Future EU-ACP relations after 2020

The application of the Cotonou Agreement has been extended until December 2020. This agreement was originally scheduled to expire in February 2020, but as negotiations on the future agreement are still ongoing, this expiration has been extended until the end of the year.

Negotiations on a new ACP-EU Partnership were launched in September 2018, in New York, on the margins of the United Nations General Assembly.

The initial rounds of talks focused mainly on the “common basis”, which sets out the values and principles that unite the EU and ACP countries and indicates the strategic priority areas in which the two sides intend to work together.

The future ACP-EU Partnership will serve to further consolidate the close political ties between the EU and ACP countries on the world stage. Together, the ACP countries and the EU represent more than 1.5 billion people and more than half of the seats in the United Nations.

Both sides have agreed on key chapters on regional partnerships within the future ACP-EU agreement. In the coming weeks, the EU and ACP teams will continue negotiations, merging proposals and fine-tuning the text of the agreement. These include the general provisions, the means of cooperation, the institutional framework and the final provisions.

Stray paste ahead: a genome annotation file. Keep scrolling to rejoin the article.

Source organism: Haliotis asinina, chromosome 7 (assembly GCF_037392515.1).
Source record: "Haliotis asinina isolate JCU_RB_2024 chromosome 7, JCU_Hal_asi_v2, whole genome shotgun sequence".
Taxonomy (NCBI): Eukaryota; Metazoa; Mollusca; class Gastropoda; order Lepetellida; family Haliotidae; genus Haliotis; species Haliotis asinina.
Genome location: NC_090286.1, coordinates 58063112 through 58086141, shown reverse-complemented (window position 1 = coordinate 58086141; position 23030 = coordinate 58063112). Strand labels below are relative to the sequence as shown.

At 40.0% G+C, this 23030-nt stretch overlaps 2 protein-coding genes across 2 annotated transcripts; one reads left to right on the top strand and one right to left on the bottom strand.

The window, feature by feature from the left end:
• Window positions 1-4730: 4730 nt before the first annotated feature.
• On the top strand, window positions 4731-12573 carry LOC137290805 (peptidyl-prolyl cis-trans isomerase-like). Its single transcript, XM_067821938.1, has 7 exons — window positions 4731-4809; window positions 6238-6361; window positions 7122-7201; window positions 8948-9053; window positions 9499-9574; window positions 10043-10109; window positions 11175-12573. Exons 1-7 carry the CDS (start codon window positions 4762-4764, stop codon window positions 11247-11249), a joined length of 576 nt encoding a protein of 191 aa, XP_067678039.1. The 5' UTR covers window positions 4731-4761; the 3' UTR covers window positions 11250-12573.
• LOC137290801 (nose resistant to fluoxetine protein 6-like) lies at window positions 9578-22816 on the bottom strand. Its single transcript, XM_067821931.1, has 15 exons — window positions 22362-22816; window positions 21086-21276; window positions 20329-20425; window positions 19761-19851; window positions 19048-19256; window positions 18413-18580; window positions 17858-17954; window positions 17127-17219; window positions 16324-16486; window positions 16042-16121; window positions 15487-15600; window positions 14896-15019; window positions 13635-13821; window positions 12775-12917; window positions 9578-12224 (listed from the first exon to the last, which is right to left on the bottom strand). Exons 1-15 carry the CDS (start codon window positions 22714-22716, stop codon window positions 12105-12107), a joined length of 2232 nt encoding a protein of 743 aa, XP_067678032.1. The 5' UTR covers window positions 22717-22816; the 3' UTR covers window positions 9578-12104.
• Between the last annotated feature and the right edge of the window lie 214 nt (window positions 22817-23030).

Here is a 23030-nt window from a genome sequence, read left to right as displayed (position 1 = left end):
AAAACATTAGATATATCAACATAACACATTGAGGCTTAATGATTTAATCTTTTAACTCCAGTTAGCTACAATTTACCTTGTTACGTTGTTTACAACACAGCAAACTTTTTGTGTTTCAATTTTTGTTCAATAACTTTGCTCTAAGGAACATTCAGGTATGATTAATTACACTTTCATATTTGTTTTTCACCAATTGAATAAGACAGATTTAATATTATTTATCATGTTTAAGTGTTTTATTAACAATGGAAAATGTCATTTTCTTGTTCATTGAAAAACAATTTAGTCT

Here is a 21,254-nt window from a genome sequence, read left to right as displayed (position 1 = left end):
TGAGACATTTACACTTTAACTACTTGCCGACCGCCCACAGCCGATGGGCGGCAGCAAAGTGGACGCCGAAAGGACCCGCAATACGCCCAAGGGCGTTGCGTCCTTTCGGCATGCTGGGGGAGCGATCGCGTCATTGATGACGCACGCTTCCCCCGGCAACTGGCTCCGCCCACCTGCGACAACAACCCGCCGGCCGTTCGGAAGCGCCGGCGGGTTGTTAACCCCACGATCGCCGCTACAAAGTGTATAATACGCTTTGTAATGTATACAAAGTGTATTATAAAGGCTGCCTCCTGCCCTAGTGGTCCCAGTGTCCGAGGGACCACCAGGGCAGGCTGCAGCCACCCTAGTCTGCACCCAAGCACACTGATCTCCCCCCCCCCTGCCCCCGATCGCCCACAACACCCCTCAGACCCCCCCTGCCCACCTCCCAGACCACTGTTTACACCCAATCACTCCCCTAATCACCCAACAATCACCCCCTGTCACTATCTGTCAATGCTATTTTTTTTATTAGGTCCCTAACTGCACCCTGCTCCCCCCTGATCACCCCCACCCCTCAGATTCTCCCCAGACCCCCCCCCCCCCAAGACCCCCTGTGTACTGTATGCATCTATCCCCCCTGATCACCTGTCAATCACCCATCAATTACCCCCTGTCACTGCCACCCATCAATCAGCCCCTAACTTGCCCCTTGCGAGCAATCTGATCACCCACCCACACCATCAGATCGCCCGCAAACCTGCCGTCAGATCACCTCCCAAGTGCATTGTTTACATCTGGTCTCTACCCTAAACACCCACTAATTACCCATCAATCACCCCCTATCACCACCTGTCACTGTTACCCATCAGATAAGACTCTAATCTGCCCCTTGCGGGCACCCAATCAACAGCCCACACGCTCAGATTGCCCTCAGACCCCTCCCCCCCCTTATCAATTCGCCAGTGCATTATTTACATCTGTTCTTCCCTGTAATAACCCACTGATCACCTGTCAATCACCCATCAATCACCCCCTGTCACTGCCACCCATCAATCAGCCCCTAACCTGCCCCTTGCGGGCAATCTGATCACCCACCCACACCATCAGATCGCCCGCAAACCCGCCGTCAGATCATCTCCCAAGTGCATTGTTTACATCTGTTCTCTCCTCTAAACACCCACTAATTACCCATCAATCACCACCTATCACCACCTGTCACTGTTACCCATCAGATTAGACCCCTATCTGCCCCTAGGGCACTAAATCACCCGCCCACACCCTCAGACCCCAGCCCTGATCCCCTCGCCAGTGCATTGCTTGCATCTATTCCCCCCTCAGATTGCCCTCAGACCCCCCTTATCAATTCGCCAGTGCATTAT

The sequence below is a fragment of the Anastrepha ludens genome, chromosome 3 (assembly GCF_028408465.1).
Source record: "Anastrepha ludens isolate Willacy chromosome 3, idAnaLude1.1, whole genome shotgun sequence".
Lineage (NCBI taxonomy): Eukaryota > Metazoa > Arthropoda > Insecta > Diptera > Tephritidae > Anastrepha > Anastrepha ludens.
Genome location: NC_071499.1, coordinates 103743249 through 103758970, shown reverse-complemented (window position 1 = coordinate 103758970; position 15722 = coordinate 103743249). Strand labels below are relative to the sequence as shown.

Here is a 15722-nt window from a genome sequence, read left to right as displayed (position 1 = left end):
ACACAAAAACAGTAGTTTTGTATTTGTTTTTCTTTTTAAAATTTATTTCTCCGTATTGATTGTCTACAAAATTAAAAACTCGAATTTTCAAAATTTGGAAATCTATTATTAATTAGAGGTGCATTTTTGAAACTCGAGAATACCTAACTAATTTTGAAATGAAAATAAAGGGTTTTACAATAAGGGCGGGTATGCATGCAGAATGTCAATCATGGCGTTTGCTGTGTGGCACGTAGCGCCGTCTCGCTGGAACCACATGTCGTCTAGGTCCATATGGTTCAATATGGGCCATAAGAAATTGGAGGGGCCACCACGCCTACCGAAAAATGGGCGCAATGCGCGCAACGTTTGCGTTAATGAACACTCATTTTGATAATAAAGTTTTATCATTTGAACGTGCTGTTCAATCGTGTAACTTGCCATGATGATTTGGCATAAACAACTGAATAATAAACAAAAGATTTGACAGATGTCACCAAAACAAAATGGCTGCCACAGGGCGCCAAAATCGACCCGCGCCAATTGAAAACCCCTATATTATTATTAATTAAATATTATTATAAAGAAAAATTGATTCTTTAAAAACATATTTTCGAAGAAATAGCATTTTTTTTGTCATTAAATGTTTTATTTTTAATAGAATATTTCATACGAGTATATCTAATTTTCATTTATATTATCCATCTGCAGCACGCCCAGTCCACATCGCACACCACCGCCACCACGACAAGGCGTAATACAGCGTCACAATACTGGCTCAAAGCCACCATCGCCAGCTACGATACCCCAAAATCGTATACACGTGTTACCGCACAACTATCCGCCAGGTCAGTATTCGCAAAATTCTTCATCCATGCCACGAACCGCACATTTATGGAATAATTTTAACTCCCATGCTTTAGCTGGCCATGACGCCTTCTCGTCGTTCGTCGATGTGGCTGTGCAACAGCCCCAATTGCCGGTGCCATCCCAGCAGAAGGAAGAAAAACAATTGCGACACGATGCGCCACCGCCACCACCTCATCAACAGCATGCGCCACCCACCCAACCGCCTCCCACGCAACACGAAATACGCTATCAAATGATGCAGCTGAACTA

The EU will work towards an in-depth revised agreement, which will consist of a common basis for the ACP as a whole and three regional partnerships tailored for Africa, the Caribbean and the Pacific respectively.

It is envisaged that the future agreement will cover three keys priority areas such as:

– Migration and asylum

– Sexual and reproductive health and rights

– Sustainable development goals and multilateralism

These multi-level negotiations, the coronavirus crisis and difficulties in reaching agreement on sensitive issues, such as migration management and sexual and reproductive health and rights, prevented the new agreement from being finalized by the initial expiration date set in the Cotonou Agreement. Thus, to avoid a legal vacuum in relations, the provisions of this agreement were extended until the end of 2021.

After two years of negotiations, a political agreement was reached in December 2020, even on the most complex issues.

The European Parliament insisted on maintaining the ACP-EU joint parliamentary assembly and succeeded in this endeavor; in addition, three regional parliamentary assemblies will be created in the future institutional set-up of the partnerships.

SIGNATURE AND CONCLUSION OF THE NEW AGREEMENT BETWEEN THE EU AND THE COUNTRIES OF SUB-SAHARAN AFRICA, THE CARIBBEAN AND THE PACIFIC (ACP-EU ‘ POST-COTONOU ‘)

The digitalisation of cross-border cases

The 23rd November, the European Parliament adopted two proposals aimed at reducing delays, increasing legal certainty and making access to justice cheaper and easier. 

All this through cross-border videoconferencing and exchange of documents in a secure and fast way (to hear a person in a cross-border procedure, videoconferencing can be used instead of requiring a physical presence).